RSU student's internship in a Moroccan hospital
Qualified doctors with sound medical knowledge who can treat thousands of patients with numerous different illnesses with insufficient funds for medicine. A lack of funding for doctors, medicine and sterilised healthcare products, filth, patients lying by the entrance of the hospital. Laura Bajāre, a sixth year student in the Faculty of Medicine at Rīga Stradiņš University (RSU) came home from her internship in Morocco with these contrasting impressions.
Laura is an active and curious student who not only studies Medicine at RSU but is also active in the Association of Latvian Medical Students (LaMSA). This organisation for young medical students offers students from the third year onwards the opportunity to undertake an annual international internship for a month. The most popular countries are Germany, Austria and other countries in Europe, but the the opportunity to practice in Africa is more enticing and unusual.
The public or state clinic, where Laura gets to learn about and get a taste of work in a Moroccan medical institution, is located in the third largest city Fez, with a population of more than a million inhabitants. In 2009 the university and hospital, built by King Hasan II, opened its doors and since then the city and surrounding region have started to develop rapidly.
Public and private medicine
Morocco has a distinct difference between public and private medical institutions. Private clinics have a high quality of healthcare, professional services, excellent specialists and essential medication, but all of this is available to Moroccans with the funds to pay for it, and foreigners. Laura was also advised to utilise the services provided by private medical facilities while another intern was taken to the hospital admissions department in another public hospital where they had to share a ward with a large family of cats. It would not be fair to claim that public clinics have unqualified medical staff that work in public clinics, yet the large wage difference means that many doctors are attracted to work in private medical institutions, so for this reason medical residents work in public clinics. During Laura's internship, one of the other residents shared that their wage was withheld for a whole nine months.
The long queues to see a doctor are surprising. What surprises one the most is not the waiting, which Latvians are familiar with, but the form it takes. Patients arrive with huge bags, blankets, pillows, rugs, roll them out by the hospital entrance door or nearby and start their waiting time – living there. The number of patients markedly exceeds the capacity of the medical staff and for this reason, one may be living near the door to the entrance for an unknown length of time. Patients with acute illnesses can see a specialist sooner. Sometimes you can hear loud wails from the entry door and cries for help which are sometimes true signs of pain, sometimes simulated to try and skip the queue more quickly.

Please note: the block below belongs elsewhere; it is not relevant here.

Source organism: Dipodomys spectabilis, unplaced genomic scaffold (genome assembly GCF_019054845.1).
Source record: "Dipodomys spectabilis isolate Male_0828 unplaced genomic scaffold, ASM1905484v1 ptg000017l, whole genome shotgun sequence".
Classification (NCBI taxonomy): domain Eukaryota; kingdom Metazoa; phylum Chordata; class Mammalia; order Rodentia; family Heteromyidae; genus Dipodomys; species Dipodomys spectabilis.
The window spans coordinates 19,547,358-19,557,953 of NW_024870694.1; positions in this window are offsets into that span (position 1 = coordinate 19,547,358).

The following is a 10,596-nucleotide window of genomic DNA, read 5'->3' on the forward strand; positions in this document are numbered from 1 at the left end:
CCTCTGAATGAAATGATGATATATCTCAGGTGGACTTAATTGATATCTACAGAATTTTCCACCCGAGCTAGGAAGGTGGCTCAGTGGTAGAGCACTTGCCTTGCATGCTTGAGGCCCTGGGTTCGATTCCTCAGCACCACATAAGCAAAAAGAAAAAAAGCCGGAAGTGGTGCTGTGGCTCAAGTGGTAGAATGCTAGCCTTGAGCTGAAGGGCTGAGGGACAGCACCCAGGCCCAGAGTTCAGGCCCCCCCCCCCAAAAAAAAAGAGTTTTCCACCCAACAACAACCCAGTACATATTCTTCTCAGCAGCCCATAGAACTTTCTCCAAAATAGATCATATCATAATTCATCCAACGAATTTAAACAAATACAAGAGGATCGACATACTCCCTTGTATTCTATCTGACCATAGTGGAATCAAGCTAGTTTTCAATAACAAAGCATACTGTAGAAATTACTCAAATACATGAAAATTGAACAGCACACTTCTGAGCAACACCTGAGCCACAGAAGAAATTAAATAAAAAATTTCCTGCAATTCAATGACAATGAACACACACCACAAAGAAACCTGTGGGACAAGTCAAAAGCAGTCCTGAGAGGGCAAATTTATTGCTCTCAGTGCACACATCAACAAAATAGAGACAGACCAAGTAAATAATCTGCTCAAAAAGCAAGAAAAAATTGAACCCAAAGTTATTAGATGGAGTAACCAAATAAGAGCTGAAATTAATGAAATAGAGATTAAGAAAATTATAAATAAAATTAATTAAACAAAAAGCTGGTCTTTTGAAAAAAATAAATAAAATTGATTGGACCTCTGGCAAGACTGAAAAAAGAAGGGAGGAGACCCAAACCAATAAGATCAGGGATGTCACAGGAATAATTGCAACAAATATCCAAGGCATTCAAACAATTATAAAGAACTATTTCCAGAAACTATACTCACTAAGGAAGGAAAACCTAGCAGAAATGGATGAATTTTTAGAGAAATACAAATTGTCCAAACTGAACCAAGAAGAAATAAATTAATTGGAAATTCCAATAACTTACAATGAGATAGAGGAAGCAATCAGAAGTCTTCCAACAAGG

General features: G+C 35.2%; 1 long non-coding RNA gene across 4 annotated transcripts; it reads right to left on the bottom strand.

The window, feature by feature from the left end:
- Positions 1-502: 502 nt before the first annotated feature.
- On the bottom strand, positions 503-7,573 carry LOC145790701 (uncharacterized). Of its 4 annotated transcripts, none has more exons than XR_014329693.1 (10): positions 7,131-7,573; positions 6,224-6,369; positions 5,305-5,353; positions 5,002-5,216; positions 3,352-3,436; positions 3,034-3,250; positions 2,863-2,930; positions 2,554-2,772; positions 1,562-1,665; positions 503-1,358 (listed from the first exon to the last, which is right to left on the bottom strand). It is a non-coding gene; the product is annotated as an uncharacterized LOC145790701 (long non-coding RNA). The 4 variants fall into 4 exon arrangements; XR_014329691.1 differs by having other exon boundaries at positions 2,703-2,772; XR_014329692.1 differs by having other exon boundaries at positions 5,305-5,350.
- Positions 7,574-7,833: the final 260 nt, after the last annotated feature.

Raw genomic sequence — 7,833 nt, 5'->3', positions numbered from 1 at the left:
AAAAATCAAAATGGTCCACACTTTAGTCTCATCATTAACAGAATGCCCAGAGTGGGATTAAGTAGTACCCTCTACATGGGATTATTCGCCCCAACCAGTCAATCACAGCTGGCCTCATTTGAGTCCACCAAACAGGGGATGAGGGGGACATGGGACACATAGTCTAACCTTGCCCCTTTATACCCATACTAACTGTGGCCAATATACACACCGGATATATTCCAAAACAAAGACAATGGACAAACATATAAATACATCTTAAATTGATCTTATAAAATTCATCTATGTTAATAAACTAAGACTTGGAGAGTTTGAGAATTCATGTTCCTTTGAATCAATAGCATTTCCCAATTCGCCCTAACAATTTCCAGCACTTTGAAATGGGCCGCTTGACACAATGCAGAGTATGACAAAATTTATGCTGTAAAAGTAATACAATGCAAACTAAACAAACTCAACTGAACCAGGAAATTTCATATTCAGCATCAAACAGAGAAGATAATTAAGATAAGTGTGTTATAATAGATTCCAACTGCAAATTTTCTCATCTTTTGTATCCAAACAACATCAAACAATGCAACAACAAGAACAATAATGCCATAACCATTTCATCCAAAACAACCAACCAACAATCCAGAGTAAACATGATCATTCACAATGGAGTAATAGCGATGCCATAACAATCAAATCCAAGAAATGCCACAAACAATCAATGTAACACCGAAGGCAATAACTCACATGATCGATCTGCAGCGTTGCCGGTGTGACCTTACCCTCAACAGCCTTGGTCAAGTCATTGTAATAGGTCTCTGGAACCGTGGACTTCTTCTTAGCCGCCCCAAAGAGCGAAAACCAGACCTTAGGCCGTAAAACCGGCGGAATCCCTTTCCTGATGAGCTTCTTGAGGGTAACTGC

How to avoid infectious diseases?
According to one of the surgeons, in the public clinic about 80 % of the patients end up with postoperative infections. These are caused by non-compliance with hygiene precaution during operations, a lack of sterile medical products, ignorance of the general public on a healthy lifestyle and their lack of education. Clean drinking water must be purchased, as tap water or water from wells in most regions is of poor quality and untested. As most people are poor, they don't have money for drinking water and there are frequent disputes between bottled water manufacturers and sellers. Many people develop intestinal infections which are not identified due to a lack of funds. These are treated using a wide spectrum of anti-bacterial therapies.
During the internship in Fez the heat reached 37C which is untypically cool for this time of the year. Families in Morocco are usually large and they live quite densely in the historical centre of Fez. For instance one could get from one end of the suburb of Medina, which has 70 thousand inhabitants, to the other in 20 to 30 minutes. In Morocco you can come across many rare genetic disorders, as marriages between close relatives are common. For religious reasons Moroccans, who are primarily Moslems, have limited opportunities for medical treatment and the true cause of illness or death is never determined. The locals also resort to self-medication as it is possible to purchase all types of medicines without prescription, except for anti-epilepsy medication and strong narcotics. Yet in many parts of Morocco where access to doctors is limited and people have meagre funds, shamanism is prevalent in the treatment of diseases and the consequences of this need to be treated in a public hospital. Often these consequences are tragic and cost the patient their life.